David Harbour, Clean Clothes, and How Tide Ran One of the Greatest Super Bowl Ads (Ever)
“Mr. Greene… Mr. Greene? Do you need any help?”
So begins, neither one of the great American novels of the 19th century nor a classic Best Picture winner, but an advertisement that Coca-Cola ran during Super Bowl XIV in 1980. In the ad, a young boy approaches hobbling Pittsburgh Steelers defensive tackle “Mean” Joe Greene, offering the player words of admiration and a bottle of Coke. Greene begrudgingly accepts both, but after drinking the Coke, happily throws his jersey to the boy with a “Hey kid, catch,” before the ad ends with a jingle of “Have a Coke and a smile.” The ad went on to cement itself in the annals of corporate history as one of the most famous and memorable Super Bowl ads to have ever aired, a statistic that has only become more recognized as companies expend more effort on their own Super Bowl ads. Joining the ranks of the 1980 Coke commercial are Apple’s “You’ll see why 1984 won’t be like 1984” and Wendy’s “Where’s the beef?” advertisements from Super Bowl XVII in 1984, as well as Larry Bird and Michael Jordan battling it out on the court for McDonald’s during Super Bowl XXVII in 1993. Post-2000, there are definitely some commercials that have garnered favorable memories from viewers -- Volkswagen’s 2011 young Darth Vader commercial from Super Bowl XLV and GoDaddy’s innumerable advertisements featuring scantily-clad girls come to mind -- but it was not until Tide’s advertisement this year that, I feel, another company has added its advertisement to the ranks of the Greatest of All Time.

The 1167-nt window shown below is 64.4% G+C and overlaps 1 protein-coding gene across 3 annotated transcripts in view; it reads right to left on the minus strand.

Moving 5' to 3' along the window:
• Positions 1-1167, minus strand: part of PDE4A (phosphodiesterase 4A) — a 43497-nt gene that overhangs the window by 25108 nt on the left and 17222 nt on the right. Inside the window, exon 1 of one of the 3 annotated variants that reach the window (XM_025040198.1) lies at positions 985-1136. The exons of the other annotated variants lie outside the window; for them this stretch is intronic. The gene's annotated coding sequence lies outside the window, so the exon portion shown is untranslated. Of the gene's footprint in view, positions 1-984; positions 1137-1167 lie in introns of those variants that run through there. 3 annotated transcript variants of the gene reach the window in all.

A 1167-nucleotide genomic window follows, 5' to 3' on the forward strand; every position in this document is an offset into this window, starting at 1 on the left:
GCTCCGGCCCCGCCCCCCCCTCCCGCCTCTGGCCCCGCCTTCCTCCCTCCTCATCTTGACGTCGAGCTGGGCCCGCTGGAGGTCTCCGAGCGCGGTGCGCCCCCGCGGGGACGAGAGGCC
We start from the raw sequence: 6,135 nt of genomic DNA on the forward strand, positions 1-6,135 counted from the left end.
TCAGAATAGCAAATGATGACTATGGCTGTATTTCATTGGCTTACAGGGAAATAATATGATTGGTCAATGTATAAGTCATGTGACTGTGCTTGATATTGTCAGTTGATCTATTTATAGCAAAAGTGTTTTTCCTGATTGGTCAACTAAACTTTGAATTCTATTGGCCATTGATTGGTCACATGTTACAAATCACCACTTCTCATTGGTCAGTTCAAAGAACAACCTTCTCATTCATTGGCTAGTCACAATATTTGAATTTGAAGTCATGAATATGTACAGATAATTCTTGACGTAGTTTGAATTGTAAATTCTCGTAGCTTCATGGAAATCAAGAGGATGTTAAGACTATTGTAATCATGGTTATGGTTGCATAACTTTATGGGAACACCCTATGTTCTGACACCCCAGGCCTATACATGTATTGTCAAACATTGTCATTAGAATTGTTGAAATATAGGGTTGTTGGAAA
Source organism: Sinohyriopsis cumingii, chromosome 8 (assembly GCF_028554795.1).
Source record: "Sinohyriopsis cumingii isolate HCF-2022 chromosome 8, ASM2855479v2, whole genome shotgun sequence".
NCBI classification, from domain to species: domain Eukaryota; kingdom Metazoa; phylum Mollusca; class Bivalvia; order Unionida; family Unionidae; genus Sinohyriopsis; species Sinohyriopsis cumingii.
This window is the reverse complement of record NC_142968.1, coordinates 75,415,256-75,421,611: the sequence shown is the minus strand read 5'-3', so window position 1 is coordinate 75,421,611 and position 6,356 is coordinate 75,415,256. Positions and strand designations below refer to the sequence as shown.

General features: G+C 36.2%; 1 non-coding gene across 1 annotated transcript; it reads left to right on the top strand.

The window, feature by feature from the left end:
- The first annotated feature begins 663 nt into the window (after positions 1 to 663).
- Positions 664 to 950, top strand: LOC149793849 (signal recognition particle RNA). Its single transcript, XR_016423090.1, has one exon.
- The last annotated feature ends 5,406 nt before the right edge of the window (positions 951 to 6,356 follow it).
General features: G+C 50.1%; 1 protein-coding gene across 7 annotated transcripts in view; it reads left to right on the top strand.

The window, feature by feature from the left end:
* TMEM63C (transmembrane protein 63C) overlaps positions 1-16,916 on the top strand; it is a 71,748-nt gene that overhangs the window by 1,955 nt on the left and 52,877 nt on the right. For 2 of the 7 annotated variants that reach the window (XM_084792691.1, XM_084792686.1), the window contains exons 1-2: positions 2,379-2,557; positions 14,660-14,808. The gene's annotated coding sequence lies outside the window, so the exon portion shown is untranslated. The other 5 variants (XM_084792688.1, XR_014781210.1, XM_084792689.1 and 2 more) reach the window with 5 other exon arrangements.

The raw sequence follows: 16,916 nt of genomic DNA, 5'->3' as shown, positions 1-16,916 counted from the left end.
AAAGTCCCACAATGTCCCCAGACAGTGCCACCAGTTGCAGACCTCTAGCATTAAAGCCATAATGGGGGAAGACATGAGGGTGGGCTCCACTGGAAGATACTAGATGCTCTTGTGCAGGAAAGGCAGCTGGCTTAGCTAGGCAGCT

The ad, shown during Super Bowl LII in early February, featured David Harbour -- who plays Officer Jim Hopper, from Netflix’s hit show Stranger Things -- declaring that, due to the immaculate clothes on all the actors, it could be argued that every advertisement is, in actuality, an advertisement for Tide. This continued on in various other spots during the Super Bowl, where an advertisement for what would ostensibly be another product would begin, only for Harbour to appear and declare that it is a Tide ad. At one point, the commercials ended and the announcers welcomed the viewers back to… well, another Tide ad, with Harbour appearing where NBC would normally feature a graphic of players from the competing teams.
From a humor standpoint, Tide’s advertisements were all on point. The cornerstone of humor is the subversion of expectation, and Tide accomplished that with ease, by having other product icons, such as Isaiah Mustafa -- famous for the Old Spice “Smell like a man, man” commercials (which, coincidentally, started around Super Bowl XLIV in 2010) -- Mr. Clean, and the Budweiser Clydesdale horse being upstaged or replaced by Harbour. Another ad started out with the washed-out color palette and somber music reminiscent of medicine commercials before having Harbour step in frame. Even the NBC graphics edit followed the relatively simple yet effective formula of the commercials -- set up the other product, and then come clean that the viewer is actually watching a Tide ad.
Another effective, yet more difficult, trick to pull off is the fourth wall breaking metanarrative, coming from early modern playwrights and theatrical minds such as Bertolt Brecht and Thornton Wilder. It’s not necessarily a comedic staple -- Our Town does it, and it’s not really supposed to be a comedic play -- but when it’s used well for comedy, it can make the jokes that much more memorable (see Woody Allen’s one act masterpiece God), and I would say that Tide nailed it. It’s become more common for advertisers to talk about being advertisements; Michelob Ultra tried that in their own Super Bowl ad this year, and that one was pretty funny as well. Tide’s, though, was even more meta -- not about the advertisement filming experience, but the nature of what exactly the ad is trying to sell the consumer.